The Huffington Post has recently posted a story that highlights data from a recent report. The report speaks to the fact that young Mexican males were the classification of immigrants most likely to be deported in 2013. The report states that the majority of deportees in 2013 were Mexican, male, and ranged in age from twenties to thirties.
The report was issued by the Transactional Records Access Clearinghouse (TRAC) at Syracuse University and included data obtained from ICE (Immigrations and Customs Enforcement). The report provides the reader with more details than what had previously been made available to the public in past documents. There were close to 370,000 deportations in the U.S. in 2013.
While it is no surprise that the majority of those deported were men, in fact, males made up 93% of all ICE deportees last year, the majority of those men were between the ages of 20 and 29. Last year, that age group accounted for an astounding 155,000 removals. The next highest demographic was males, aged 30 to 39, and accounted for 124,300 deportations last year.
In total, about half of all deportations last year involved immigrants under the age of 30. Approximately 19,800 of those who were deported were no more than 19 years of age. The majority of immigrants deported who were under the age of 20 fell between the ages of 15 and 19.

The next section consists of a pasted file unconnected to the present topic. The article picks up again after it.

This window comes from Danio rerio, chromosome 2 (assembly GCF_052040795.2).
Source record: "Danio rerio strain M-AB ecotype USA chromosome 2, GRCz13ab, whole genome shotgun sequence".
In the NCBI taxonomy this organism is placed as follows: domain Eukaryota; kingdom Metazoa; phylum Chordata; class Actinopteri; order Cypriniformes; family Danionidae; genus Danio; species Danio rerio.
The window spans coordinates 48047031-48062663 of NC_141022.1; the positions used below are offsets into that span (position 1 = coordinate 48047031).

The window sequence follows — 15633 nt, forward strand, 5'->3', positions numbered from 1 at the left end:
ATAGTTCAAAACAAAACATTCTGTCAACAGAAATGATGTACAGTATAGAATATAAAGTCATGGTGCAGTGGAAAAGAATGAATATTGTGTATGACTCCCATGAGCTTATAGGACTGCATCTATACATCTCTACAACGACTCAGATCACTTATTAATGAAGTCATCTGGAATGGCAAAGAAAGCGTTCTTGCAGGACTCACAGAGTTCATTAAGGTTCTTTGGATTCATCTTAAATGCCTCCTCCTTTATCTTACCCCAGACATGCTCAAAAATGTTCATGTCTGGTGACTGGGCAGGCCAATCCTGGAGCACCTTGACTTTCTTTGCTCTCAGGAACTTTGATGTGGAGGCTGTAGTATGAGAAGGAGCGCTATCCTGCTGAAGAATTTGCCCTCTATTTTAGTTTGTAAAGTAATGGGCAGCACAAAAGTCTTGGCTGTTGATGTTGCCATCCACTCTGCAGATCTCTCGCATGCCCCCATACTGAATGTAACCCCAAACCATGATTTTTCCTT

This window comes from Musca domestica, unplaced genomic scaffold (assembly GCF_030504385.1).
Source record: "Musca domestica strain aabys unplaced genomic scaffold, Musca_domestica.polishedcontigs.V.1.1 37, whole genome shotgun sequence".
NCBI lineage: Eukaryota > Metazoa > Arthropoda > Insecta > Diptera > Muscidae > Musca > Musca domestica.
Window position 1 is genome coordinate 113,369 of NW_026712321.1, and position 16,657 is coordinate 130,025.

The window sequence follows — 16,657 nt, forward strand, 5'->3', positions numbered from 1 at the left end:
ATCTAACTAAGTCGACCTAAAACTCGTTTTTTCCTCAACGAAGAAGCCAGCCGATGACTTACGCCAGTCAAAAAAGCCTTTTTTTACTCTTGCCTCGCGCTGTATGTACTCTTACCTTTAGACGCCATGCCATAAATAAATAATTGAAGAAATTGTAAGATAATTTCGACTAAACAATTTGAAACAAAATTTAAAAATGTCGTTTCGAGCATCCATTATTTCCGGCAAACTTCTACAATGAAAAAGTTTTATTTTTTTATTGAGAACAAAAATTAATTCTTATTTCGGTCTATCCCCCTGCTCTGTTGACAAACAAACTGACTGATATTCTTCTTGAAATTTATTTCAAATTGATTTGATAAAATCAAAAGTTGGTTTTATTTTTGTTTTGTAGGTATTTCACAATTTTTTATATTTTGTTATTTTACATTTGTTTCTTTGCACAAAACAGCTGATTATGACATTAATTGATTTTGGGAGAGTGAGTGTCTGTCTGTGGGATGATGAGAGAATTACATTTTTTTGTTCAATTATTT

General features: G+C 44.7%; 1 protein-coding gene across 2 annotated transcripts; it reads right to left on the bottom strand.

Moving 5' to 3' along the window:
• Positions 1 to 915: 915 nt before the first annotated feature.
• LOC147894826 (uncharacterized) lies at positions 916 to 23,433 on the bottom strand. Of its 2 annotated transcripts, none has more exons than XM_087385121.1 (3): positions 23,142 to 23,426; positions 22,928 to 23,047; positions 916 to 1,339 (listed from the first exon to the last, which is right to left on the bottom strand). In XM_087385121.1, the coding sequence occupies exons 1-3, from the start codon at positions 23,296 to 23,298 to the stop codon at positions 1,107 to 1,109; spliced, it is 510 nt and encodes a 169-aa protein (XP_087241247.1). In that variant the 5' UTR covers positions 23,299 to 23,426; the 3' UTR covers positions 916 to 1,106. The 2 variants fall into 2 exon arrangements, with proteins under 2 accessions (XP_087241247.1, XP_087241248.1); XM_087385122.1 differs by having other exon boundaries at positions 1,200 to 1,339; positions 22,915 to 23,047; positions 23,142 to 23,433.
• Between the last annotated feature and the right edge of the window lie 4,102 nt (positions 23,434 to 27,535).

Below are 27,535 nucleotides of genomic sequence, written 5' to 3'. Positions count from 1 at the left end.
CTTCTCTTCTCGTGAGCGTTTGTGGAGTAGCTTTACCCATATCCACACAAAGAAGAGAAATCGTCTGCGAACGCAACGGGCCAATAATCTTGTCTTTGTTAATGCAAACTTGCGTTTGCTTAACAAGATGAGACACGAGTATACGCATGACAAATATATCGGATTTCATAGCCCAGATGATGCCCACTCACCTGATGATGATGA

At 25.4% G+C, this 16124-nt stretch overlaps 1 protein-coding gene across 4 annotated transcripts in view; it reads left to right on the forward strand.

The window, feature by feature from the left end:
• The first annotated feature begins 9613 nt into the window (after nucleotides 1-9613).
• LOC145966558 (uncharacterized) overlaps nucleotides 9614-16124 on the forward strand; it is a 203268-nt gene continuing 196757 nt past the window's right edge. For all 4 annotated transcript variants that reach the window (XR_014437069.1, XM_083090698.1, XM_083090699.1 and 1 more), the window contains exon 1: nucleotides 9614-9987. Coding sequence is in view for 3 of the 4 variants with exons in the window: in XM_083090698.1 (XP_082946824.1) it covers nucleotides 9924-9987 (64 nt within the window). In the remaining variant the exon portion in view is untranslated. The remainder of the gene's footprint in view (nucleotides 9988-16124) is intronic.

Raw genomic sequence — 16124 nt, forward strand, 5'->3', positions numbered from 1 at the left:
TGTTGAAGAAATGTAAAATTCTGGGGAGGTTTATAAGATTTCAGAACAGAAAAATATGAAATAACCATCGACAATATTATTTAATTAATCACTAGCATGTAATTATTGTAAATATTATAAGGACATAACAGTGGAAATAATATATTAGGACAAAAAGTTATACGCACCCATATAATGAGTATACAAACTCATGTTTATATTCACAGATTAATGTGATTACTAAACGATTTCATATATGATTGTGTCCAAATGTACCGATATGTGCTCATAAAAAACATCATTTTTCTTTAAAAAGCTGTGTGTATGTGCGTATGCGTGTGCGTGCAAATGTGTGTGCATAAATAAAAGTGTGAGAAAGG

In general, when the subject of age comes up in a discussion related to removal proceedings, it is not too long before the conversation turns to deferred action and DACA. DACA is short for Deferred Action for Childhood Arrivals.
On June 15, 2012, the Department of Homeland Security (DHS) released a memo that said eligible foreign nationals can apply for deferred action through the DACA process. Keep in mind that deferred action is not considered to be an immigration status, but does allow for successful applicants to stay in the U.S. and apply for employment authorization. DACA was implemented in order to help immigrants who came over to the U.S., without documentation, as children. You can read more about deferred action and DACA here.
In addition, deportations were actually down from 2012. In that year, there were approximately 410,000 removals. The largest group impacted by this decrease was Mexican citizens. In 2012, there were about 284,900 Mexicans deported, while 2013 saw that number decrease to 241,5000.
While deportations involving Mexican immigrants decreased from 2012 to 2013, removal proceedings involving Chinese citizens increased from 512 to 815. This accounted for an almost 60% jump. Removal of Canadian immigrants went up in 2013, as well. This number went from 580 to 646, an almost 11% increase.
So, what does all this mean? Well, currently, the Obama Administration is looking at deportation policies and working towards making them more “humane.”
What do you think about this report? On one hand, it is really not surprising that the majority of those placed in removal proceedings are Mexican immigrants. However, it does help to break down the numbers. When these statistics are broken down, it tends to put more of a face on the issue, giving us more than just facts and figures.